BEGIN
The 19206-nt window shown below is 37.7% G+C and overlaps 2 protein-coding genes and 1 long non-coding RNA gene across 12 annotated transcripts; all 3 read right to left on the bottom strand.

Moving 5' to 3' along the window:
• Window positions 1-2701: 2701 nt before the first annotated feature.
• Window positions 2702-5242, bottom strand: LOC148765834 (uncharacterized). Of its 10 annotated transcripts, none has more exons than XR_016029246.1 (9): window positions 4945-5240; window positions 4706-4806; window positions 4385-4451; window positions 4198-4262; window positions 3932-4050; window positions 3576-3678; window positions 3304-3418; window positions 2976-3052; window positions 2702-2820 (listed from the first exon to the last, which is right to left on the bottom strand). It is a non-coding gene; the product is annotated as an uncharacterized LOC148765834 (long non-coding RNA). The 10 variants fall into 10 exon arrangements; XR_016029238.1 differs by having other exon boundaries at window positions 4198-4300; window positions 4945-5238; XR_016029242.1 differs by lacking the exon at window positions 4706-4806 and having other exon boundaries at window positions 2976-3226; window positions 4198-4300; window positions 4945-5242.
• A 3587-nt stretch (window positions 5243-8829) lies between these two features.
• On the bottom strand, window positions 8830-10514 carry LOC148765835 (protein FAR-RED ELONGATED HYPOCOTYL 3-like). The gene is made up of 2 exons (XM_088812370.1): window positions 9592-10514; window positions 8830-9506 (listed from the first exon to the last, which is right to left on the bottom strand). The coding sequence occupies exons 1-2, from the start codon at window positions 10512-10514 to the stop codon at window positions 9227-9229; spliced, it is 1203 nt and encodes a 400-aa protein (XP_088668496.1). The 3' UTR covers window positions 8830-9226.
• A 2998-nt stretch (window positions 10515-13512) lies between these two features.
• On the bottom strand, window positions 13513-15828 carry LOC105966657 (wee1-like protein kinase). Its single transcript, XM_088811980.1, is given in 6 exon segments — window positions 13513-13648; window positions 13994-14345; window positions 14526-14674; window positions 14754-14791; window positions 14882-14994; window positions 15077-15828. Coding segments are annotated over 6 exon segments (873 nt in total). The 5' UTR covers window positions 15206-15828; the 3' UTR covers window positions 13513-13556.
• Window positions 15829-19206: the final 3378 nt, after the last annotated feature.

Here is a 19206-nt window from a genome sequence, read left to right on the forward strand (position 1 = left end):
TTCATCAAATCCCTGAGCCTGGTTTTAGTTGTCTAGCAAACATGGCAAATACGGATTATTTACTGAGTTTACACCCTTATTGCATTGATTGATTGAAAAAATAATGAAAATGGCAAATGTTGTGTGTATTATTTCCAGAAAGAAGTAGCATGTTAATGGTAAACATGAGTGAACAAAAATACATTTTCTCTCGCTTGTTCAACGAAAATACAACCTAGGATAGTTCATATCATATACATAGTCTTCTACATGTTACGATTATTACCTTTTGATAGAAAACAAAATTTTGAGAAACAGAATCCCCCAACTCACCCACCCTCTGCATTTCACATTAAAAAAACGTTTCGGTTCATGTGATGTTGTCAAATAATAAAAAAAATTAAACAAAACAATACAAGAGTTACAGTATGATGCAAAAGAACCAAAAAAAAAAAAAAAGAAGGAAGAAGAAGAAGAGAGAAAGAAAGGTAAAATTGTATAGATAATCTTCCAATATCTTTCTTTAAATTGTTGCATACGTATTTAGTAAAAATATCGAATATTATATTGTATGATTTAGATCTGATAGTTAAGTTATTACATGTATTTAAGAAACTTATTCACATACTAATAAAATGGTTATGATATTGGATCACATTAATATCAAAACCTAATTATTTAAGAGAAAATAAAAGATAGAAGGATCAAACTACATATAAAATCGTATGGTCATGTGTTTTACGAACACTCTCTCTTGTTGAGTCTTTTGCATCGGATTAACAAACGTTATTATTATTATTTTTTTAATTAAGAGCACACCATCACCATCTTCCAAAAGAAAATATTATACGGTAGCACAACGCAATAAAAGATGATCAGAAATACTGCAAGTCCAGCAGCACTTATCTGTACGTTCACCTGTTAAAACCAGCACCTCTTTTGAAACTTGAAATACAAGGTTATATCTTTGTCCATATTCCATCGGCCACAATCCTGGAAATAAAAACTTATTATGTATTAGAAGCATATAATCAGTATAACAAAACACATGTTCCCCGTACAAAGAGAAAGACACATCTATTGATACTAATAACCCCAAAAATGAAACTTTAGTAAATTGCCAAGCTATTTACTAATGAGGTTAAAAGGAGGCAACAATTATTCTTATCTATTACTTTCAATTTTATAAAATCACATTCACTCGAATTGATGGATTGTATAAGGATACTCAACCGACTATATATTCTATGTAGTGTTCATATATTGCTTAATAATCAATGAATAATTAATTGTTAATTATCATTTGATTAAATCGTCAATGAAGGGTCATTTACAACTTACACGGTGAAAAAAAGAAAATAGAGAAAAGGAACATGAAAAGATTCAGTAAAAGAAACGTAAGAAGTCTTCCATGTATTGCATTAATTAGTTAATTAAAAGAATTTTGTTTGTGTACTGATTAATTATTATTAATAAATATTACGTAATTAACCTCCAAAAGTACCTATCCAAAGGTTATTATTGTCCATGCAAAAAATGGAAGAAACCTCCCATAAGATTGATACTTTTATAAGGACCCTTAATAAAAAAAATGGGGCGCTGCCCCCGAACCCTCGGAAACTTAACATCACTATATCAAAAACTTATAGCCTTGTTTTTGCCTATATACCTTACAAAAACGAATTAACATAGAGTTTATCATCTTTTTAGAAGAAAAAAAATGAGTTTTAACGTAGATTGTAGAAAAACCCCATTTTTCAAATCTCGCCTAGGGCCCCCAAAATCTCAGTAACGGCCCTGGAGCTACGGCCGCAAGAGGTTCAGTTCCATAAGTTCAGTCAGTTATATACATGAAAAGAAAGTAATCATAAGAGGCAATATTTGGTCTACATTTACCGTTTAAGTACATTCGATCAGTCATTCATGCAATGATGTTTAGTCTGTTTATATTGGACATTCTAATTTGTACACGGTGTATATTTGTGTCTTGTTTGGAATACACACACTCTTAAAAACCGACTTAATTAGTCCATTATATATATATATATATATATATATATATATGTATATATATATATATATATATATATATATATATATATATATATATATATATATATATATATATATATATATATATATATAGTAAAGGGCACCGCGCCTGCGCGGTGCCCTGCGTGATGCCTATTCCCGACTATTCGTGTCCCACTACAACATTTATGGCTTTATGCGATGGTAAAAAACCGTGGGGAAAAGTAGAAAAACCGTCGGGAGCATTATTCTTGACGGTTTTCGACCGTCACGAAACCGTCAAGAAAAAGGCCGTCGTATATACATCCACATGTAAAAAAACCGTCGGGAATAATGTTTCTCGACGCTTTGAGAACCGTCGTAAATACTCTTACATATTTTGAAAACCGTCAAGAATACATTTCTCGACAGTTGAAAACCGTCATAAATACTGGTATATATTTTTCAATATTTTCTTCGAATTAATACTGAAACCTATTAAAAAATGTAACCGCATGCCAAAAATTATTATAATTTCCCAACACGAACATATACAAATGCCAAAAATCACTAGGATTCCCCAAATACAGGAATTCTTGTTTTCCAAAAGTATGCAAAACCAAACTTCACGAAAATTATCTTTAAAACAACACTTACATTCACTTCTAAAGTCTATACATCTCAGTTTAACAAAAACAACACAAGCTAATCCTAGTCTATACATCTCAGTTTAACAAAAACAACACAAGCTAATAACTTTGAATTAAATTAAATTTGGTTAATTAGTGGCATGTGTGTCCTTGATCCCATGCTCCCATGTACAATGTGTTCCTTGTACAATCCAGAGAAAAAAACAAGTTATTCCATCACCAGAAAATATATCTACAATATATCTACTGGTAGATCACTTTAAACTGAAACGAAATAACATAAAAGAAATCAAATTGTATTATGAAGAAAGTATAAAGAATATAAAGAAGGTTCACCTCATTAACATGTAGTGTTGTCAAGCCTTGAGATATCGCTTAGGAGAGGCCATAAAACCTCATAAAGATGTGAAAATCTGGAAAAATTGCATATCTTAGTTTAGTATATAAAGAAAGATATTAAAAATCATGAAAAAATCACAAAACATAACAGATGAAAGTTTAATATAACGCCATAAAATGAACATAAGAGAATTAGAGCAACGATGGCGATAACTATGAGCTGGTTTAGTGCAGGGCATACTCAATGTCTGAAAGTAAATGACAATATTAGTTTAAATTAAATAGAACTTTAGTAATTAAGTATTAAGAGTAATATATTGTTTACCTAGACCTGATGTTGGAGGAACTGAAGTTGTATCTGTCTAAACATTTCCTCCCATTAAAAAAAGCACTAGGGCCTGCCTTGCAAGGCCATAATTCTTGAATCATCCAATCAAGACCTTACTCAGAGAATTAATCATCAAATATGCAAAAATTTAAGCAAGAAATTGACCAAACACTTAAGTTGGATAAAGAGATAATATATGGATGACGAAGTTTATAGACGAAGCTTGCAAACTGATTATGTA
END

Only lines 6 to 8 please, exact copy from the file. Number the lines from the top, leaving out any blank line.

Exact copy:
• On the bottom strand, window positions 8830-10514 carry LOC148765835 (protein FAR-RED ELONGATED HYPOCOTYL 3-like). The gene is made up of 2 exons (XM_088812370.1): window positions 9592-10514; window positions 8830-9506 (listed from the first exon to the last, which is right to left on the bottom strand). The coding sequence occupies exons 1-2, from the start codon at window positions 10512-10514 to the stop codon at window positions 9227-9229; spliced, it is 1203 nt and encodes a 400-aa protein (XP_088668496.1). The 3' UTR covers window positions 8830-9226.
• A 2998-nt stretch (window positions 10515-13512) lies between these two features.
• On the bottom strand, window positions 13513-15828 carry LOC105966657 (wee1-like protein kinase). Its single transcript, XM_088811980.1, is given in 6 exon segments — window positions 13513-13648; window positions 13994-14345; window positions 14526-14674; window positions 14754-14791; window positions 14882-14994; window positions 15077-15828. Coding segments are annotated over 6 exon segments (873 nt in total). The 5' UTR covers window positions 15206-15828; the 3' UTR covers window positions 13513-13556.